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Old 26th Apr 2019, 5:15 am   #1
Kris_carnage
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Default Vintage sewing machine suppressor help!

Hi.

I bought a vintage Singer 401 (i think) sewing machine for cheap as this came without foot controller. However I happened to have a modern one which I had got to fit my vintage Singer 99k.

I used the foot controller at the seller's house with no issues, so I purchased the machine. I brought it home and cleaned and oiled it up. I put the foot controller back in to try out the machine, and the machine was really struggling to go. It then went pop and a puff of smoke near the motor. I took it apart and it looks like the Interference Suppressor has gone on it. I thought oh that's fine I will pop down to the electrical shop and see if they have a replacement, but I was soon told this part is not a thing they have, nor did they have an equivalent part, nor make anything like this...

Now I am not electrically minded AT ALL, so I am really struggling to find any information on this part, whether I can buy a part like this or even any kind of equivalent thing that will do the same job.

I would love to be able to get this sewing machine going again, so any information on if it's fixable would be greatly appreciated! However there will be a cost where it would just not be feasible.

I have attached photos of the part, which I hope will help.

Thank you immensely.
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Old 26th Apr 2019, 9:53 am   #2
paulsherwin
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Default Re: Vintage sewing machine suppressor help!

It's difficult to know how to advise you given your lack of electrical expertise. Your interference suppressor is just a capacitor and two inductors in a plastic case, and one of the inductors has probably burnt out. You can operate the pedal with the suppressor removed but this can be dangerous if you don't know what you're doing. I'm not familiar with suppressors inside the machine body - the 99K has an external motor and any suppression is inside the pedal.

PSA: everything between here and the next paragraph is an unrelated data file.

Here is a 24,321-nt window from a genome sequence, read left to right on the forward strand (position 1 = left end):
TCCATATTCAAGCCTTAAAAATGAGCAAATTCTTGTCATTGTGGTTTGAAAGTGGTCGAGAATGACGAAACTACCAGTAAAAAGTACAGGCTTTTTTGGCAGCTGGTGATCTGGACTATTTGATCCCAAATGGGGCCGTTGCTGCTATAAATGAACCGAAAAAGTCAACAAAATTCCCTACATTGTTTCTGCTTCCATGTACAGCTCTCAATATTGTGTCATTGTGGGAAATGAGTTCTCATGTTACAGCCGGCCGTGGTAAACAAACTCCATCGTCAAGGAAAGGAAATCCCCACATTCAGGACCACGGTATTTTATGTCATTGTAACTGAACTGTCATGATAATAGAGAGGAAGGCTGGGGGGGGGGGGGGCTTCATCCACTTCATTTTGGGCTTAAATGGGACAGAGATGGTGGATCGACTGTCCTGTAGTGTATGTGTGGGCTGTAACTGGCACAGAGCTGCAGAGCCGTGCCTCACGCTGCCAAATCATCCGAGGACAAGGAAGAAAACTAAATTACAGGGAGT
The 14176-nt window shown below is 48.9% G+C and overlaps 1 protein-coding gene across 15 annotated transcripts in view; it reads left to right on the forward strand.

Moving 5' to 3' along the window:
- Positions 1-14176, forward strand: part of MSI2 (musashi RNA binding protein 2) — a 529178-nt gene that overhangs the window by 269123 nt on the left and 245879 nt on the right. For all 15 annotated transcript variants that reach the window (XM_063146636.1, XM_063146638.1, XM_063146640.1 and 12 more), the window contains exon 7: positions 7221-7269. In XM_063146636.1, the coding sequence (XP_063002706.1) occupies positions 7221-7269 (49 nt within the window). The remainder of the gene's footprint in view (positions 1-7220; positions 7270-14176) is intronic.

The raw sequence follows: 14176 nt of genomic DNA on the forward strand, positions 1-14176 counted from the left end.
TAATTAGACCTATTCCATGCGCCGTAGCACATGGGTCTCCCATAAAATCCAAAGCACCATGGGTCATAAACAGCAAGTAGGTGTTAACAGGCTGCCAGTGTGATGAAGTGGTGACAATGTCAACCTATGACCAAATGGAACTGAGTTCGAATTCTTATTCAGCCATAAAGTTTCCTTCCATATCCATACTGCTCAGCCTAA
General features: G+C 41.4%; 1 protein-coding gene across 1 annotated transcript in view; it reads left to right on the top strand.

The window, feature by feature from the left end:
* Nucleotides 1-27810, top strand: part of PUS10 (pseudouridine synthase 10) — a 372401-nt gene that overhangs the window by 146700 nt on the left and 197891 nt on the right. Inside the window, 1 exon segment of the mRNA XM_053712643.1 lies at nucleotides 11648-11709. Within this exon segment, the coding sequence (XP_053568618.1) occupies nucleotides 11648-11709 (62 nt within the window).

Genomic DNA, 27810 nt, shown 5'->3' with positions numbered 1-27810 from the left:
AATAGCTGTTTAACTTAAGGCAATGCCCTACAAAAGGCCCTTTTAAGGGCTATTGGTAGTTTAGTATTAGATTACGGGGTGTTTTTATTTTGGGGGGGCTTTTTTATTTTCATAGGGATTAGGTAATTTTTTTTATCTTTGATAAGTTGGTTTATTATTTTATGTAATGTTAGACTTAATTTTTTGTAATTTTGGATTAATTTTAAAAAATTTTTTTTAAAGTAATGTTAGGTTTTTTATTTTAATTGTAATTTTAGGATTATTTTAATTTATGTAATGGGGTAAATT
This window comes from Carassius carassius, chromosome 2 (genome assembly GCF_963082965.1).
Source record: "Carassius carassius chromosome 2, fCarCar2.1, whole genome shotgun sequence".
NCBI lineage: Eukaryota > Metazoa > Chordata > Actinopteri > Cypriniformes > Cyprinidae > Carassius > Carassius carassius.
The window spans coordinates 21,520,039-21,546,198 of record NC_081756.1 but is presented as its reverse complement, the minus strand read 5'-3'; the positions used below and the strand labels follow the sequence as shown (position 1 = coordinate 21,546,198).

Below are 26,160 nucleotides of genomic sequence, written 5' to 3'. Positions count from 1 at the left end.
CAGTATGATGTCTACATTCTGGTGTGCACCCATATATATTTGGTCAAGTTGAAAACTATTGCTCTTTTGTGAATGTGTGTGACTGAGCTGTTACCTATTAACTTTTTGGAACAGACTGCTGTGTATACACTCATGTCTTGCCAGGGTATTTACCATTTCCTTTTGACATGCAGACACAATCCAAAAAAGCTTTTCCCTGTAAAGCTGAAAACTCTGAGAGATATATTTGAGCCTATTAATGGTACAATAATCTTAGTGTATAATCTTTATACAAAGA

There is also the question of why the suppressor has failed. It may just be age, but it's more likely that the motor or its associated wiring has a fault which is causing it to draw excess current. Does the pedal still work with the 99K?

If you still have an old fashioned sewing machine shop in Hamilton you could ask for advice there.
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Old 26th Apr 2019, 10:10 am   #3
Kris_carnage
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Default Re: Vintage sewing machine suppressor help!

Thank you for your response.
Last time I used the foot it worked on the 99k, however I have not used it since a new wall plug was added to it.
This is something I can double check in the morning, no worries.
If suppression happens in the foot for the 99k, could this likely work for the 401 too? Or could it be possible that the modern day foot has caused this to blow?
Is it likely I am risking anything (safety wise) by using a modern day foot on the 99k? The machine had terrible control with a knee bar. I have an RCD in use also. I have used a modern day foot on an old Packard machine with no issues as of yet, however it is still early days.
I will see if I can find someone locally that deals with repairing vintage machines and see what they might say on the subject too.
Thank you
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Old 26th Apr 2019, 12:00 pm   #4
paulsherwin
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Default Re: Vintage sewing machine suppressor help!

A modern control pedal uses a thyristor and other electronics to control the motor and will be fine with a 99 or other machine with an external motor of a similar type. There are no safety issues, though the fact that the metalwork isn't earthed is less than ideal regardless of the controller used. It's possible that the interference suppressor inside your 401 wasn't happy with the electronic controller.

The original pedals supplied with these machines were completely passive - just a rheostat (variable resistor) and a couple of suppressor capacitors.
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Old 26th Apr 2019, 1:10 pm   #5
David G4EBT
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Default Re: Vintage sewing machine suppressor help!

The suppressor you have consists of a capacitor and two RF chockes.

With age, the capacitor can (& do) go short circuit, often with an alarming bang. The role of the suppressor is to prevent the motor causing interference to radios and other audio equipment. Any mains powered motorised equipment such as a vaccum cleaner, electric power tools such as drills, sanders, routers etc, will have a suppressor, but usually only an Class X capacitor.